The India-Taiwan Treaty: India’s gateway to a knowledge economy

The India-Taiwan Treaty: India’s gateway to a knowledge economy

 India and Taiwan’s bilateral investment treaty presents a great incentive for India to develop its human capital and transition into a knowledge economy. The treaty strengthens relations between India and Taiwan and is in line with India’s Act East policy. However, it will be a hard road for India in the making of the changes needed and its partnership with Taiwan will not go unnoticed by China.

A need for change

In December 2018, Taiwan and India signed a new bilateral investment agreement to update the treaty originally signed in 2002. According to Taiwan’s Bureau of Foreign Trade, bilateral trade reached USD 6 billion in 2017. Over 106 Taiwanese companies including Foxconn, Gigabyte, and MSI are already present in India.

For India, competition from other regional players has become a major pushing factor to differentiate itself as a knowledge economy. The Philippines, for example, has become a more attractive environment for foreign investment in services, due to the lower cost of labour, the high levels of education within its population, and the widely-spoken English language. The Indian states of Hyderabad and Karnataka are already building the resources to become knowledge centres and help the country make that transition.

For Taiwan, the current trade war between China and the United States has made many Taiwanese companies eager to reduce their exposure to China. Indian government initiatives, such as Make in India, Digital India, Smart Cities, and Start-up India, have been undertaken with the intent to increase India’s desirability to foreign investors, making it an attractive destination for Taiwanese business.

Potential friction with China

The investment treaty between the countries aligns with Indian Prime Minister Narendra Modi’s Act East Policy which seeks to counter China’s rising influence in the Indian Ocean.

India’s concerns also extend to China’s sphere of influence and territorial expansion in the Indian subcontinent. Through its One Belt One Road (OBOR) Initiative, China is partnering with South Asian countries such as Pakistan, Bangladesh, and Sri Lanka which encircle India. India is cautious about becoming a part of the OBOR initiative itself, in large part because of the China Pakistan Economic Corridor, which runs through territories that, India claims, falls within its borders. Further, India and China are locked in a border dispute in Dokhlam in the southern Himalayan region, which has sparked some critical moments in the past.

India’s alignment with Taiwan has the potential to cause tension with China. Since 1949 China has claimed sovereignty over Taiwan and is strongly opposed to any country having separate diplomatic relations with it. China has applied pressure on international companies who list Taiwan separately from China, to protect its claim over the island. In January 2019, China warned India against providing military technology to Taiwan after it was revealed that an Indian firm submitted a proposal to Taiwan to build submarines.

A need for human capital development

India is a huge market that presents a host of profitable opportunities to Taiwanese companies. Indeed, recently Modi’s government has made many improvements to India’s business environment such as overhauling India’s indirect tax structure and consolidating its bankruptcy laws. These and other efforts to improve the business environment has led to a marked improvement in the country’s Ease of Doing Business score. Within two years, India jumped 53 positions in the World Bank Doing Business Index landing at the 77th place in 2018.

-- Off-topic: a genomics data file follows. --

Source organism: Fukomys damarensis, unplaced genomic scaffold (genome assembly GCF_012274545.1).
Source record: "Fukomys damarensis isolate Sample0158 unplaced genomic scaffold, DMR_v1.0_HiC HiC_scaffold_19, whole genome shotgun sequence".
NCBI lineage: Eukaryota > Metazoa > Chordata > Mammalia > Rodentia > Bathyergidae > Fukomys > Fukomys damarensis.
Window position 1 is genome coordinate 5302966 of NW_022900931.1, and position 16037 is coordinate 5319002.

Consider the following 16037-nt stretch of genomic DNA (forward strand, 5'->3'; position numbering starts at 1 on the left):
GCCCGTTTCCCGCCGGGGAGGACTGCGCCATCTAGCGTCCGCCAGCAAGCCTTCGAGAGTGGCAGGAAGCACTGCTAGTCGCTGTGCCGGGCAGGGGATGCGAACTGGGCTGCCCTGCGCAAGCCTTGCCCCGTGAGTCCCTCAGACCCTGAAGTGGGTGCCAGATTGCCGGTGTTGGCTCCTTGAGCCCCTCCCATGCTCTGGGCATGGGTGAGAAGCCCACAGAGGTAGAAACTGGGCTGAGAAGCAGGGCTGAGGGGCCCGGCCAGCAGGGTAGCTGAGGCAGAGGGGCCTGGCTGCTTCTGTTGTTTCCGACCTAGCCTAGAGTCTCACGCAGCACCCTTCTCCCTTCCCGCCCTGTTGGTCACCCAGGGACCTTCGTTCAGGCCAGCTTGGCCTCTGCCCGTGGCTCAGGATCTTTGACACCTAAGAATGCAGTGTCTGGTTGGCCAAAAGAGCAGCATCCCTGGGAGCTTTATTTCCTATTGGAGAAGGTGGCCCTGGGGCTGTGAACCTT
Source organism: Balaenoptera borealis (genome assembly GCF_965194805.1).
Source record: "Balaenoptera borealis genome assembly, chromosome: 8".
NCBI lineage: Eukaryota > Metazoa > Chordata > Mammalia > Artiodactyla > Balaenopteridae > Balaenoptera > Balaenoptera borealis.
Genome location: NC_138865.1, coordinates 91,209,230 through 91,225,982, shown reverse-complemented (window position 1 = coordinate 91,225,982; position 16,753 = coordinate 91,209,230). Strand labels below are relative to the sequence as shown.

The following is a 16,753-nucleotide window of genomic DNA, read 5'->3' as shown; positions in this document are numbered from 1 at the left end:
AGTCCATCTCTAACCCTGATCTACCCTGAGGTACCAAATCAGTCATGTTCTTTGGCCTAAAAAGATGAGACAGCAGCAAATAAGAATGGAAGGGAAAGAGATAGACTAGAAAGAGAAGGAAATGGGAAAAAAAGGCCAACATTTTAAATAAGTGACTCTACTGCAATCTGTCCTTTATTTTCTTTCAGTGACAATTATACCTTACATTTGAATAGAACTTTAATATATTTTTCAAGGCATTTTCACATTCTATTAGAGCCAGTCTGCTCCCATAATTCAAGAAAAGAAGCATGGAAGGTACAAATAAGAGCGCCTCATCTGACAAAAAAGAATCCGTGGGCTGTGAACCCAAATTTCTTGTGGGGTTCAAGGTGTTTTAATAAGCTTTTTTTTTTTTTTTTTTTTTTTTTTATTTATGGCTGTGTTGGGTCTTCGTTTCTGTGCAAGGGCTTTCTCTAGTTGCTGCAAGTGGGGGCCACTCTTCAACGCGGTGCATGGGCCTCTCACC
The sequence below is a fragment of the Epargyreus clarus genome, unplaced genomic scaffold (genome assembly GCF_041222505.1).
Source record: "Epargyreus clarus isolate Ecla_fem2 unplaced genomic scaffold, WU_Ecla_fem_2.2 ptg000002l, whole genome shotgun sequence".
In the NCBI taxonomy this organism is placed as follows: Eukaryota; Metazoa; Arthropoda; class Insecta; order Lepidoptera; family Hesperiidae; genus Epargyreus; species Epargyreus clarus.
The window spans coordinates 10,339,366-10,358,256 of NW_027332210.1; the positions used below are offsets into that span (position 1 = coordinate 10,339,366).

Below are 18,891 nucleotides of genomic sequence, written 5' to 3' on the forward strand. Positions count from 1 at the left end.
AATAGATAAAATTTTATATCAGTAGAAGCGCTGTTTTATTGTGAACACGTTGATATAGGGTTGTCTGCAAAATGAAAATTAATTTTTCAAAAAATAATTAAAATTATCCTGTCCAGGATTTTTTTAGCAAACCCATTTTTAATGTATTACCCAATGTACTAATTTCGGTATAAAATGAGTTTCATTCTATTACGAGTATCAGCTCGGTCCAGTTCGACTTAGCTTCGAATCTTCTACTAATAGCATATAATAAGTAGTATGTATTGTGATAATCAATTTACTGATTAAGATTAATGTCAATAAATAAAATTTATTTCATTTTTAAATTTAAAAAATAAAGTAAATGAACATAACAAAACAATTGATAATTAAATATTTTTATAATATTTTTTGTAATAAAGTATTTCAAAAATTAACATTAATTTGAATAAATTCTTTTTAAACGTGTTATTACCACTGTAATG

However, India is classified as a lower middle-income country by the World Bank despite being one of the world’s 10 largest economies. One of the major problems is the high levels of inequality which is partly attributed to significant gaps in the level of economic development between states, over-reliance on agriculture, and lack of access to higher education for a large section of the population.

India must address its shortfalls in human capital development, particularly regarding the health and education level of its population. The country ranked 115 out of 157 in the World Bank’s 2018 human capital index because of factors including low levels of primary education, high mortality rates, and high rates of child stunting. According to the report, “a child born in India today will be 44 percent as productive when she grows up as she could be if she enjoyed complete education and full health”. While India is credited for its high economic growth, much of the growth is concentrated in certain regions of the country, where it mainly benefits people who are already relatively well-off.

Taiwan is one of the global leaders in ICT, and the country has expressed an interest in developing the technology, auto, and electric vehicle sectors in India. To transition into a knowledge economy and avail the opportunities that Taiwanese companies can offer, India needs to focus on increasing higher education opportunities to large sections of its population.

The key indicator to watch in terms of India’s ability to reap the benefits of an economic partnership with Taiwan will be whether the government invests in continued human capital development.

About Author

Sharmeen Contractor

Sharmeen Contractor is an independent political analyst. Her areas of expertise and interest include South Asia and the Middle East and North Africa. She has lived, worked and studied in the US, Europe and South Asia. She was last employed at Crumpton Group, a strategic consultancy, in Washington DC. She graduated with a Masters in International Affairs from Johns Hopkins University’s School of Advanced International Studies.